What is another word for lilliputian?

Pronunciation: [lˌɪlɪpjˈuːʃən] (IPA)

Lilliputian is an fascinating word which describe something tiny or small in size. However, if you wish to express the same thought in various manners then the following synonyms can be used to replace lilliputian. Some of the synonyms for lilliputian are diminutive, miniature, small, tiny, tiny, petite, miniscule, wee, microscopic, pint-size, and pocket-size. All of these words can be used to describe something that is minute and tiny in size. These synonyms can be used interchangeably in different contexts and situations, which makes them vital for any author, writer, or speaker who seeks to diversify their language.

Synonyms for Lilliputian:

What are the hypernyms for Lilliputian?

A hypernym is a word with a broad meaning that encompasses more specific words called hyponyms.

What are the hyponyms for Lilliputian?

Hyponyms are more specific words categorized under a broader term, known as a hypernym.

What are the opposite words for lilliputian?

Lilliputian is an adjective derived from the inhabitants of Lilliput, a fictional island from the novel Gulliver's Travels. It means tiny, miniature or small. The antonyms of Lilliputian are vast, huge, enormous, giant or titanic. These words are used to describe large or oversized objects, animals or people. A vast expanse of land, a huge elephant, an enormous tree, a giant building, or a titanic ship would be antonyms to Lilliputian. Comparing these antonyms, opposites add diversity and additional meaning to your language. Learning antonyms and synonyms in the appropriate context can increase one's vocabulary and linguistic knowledge.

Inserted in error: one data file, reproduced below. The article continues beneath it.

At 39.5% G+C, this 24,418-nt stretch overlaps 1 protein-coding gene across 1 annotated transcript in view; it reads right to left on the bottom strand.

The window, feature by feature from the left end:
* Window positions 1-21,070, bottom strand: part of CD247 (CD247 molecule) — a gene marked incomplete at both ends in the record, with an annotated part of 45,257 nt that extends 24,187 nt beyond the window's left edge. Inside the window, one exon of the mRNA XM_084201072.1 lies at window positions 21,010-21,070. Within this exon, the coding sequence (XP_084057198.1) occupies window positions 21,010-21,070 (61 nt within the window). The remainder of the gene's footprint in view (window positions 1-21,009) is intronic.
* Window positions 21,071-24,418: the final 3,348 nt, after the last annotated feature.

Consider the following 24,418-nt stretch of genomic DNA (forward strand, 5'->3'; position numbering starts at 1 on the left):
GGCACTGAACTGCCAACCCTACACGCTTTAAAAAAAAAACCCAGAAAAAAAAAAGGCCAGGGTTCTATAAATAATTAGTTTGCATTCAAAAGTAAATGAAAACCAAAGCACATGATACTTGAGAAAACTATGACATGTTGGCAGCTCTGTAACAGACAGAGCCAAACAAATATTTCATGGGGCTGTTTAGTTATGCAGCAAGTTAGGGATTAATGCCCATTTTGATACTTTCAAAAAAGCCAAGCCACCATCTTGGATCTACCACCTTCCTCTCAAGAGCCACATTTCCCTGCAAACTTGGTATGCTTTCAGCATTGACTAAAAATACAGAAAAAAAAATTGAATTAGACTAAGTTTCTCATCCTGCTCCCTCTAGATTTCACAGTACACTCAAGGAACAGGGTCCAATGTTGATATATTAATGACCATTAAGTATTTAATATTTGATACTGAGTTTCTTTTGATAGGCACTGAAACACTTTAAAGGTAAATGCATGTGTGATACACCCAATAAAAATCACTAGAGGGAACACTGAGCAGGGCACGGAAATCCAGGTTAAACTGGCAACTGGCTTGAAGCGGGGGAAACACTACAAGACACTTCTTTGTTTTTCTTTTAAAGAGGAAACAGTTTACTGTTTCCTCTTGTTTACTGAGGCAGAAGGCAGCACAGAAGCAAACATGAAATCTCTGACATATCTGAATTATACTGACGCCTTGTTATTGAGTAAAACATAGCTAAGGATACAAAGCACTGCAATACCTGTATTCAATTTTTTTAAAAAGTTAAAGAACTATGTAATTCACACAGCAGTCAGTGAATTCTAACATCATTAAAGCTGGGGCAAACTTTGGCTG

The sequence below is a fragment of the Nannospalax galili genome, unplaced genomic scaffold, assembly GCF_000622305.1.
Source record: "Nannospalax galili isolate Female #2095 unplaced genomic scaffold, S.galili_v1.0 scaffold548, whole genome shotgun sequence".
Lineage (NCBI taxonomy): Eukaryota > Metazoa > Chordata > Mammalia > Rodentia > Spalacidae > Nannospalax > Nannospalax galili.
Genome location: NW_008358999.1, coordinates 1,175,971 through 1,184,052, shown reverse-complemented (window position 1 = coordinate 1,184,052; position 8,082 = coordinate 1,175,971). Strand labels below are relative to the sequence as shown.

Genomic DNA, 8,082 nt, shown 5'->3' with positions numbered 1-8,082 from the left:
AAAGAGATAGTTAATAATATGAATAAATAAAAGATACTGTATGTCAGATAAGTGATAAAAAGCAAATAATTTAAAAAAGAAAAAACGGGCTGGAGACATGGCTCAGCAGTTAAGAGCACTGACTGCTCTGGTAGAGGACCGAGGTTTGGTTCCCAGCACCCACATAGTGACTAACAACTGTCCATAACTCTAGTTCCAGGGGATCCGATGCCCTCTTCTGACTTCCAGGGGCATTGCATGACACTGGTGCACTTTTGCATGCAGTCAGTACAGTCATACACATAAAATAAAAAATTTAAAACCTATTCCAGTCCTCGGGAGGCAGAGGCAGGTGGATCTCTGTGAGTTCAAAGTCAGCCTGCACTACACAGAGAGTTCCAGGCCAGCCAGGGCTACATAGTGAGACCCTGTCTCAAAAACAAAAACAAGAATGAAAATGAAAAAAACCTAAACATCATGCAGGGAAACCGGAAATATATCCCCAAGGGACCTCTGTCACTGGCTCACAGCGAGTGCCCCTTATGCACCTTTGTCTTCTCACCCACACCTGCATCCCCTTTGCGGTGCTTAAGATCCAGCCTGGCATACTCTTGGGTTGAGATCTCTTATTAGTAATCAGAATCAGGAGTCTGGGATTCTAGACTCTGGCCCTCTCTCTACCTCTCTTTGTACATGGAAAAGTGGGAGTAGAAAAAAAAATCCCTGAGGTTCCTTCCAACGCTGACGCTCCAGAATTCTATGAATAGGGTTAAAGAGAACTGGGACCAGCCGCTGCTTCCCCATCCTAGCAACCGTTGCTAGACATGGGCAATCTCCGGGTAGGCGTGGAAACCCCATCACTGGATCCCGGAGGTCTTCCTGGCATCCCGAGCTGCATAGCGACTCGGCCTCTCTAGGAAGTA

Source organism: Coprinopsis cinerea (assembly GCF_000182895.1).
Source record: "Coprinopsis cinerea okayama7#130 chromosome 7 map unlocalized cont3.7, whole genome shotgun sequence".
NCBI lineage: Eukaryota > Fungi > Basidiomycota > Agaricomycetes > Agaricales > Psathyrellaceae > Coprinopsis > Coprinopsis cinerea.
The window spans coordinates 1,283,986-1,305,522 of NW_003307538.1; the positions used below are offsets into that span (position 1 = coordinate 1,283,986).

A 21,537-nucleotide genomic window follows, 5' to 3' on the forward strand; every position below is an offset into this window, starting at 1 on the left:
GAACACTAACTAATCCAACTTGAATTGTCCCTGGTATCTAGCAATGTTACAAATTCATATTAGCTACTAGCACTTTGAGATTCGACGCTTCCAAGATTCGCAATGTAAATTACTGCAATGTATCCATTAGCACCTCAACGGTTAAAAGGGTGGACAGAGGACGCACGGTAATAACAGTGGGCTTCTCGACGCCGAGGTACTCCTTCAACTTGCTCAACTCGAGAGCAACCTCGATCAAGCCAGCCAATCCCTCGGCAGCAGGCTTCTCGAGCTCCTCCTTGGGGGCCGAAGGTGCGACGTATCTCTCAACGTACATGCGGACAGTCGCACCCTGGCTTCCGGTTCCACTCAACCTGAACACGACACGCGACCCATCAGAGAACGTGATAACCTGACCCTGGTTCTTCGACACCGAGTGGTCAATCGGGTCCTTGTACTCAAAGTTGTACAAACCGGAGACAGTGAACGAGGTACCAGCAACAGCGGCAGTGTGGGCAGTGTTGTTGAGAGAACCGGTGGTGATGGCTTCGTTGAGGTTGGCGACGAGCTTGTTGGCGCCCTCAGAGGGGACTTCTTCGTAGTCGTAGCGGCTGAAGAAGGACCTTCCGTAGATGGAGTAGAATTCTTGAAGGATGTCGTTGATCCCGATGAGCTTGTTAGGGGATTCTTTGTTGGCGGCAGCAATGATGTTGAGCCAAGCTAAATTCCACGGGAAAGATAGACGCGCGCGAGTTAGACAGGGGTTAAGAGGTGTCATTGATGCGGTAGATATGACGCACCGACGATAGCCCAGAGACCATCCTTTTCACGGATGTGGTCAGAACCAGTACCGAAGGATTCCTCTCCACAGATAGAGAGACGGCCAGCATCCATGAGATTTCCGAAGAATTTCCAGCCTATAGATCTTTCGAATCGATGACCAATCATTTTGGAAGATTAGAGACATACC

What are the antonyms for Lilliputian?

Usage examples for Lilliputian

Its unrealities were vitally real, its lilliputian sultans and pashas great potentates.
"The Salamander"
Owen Johnson
But there was no need for that; the box was not even locked; and the lifted lid revealed an inner one of glass, protecting a brass cylinder with steel bristles in uneven growth, and a long line of lilliputian hammers.
E. W. (Ernest William) Hornung
Thus are they doomed to destruction, by a lilliputian race of Vandals.
"Tales & Novels, Vol. IX [Contents: Harrington; Thoughts on Bores; Ormond]"
Maria Edgeworth

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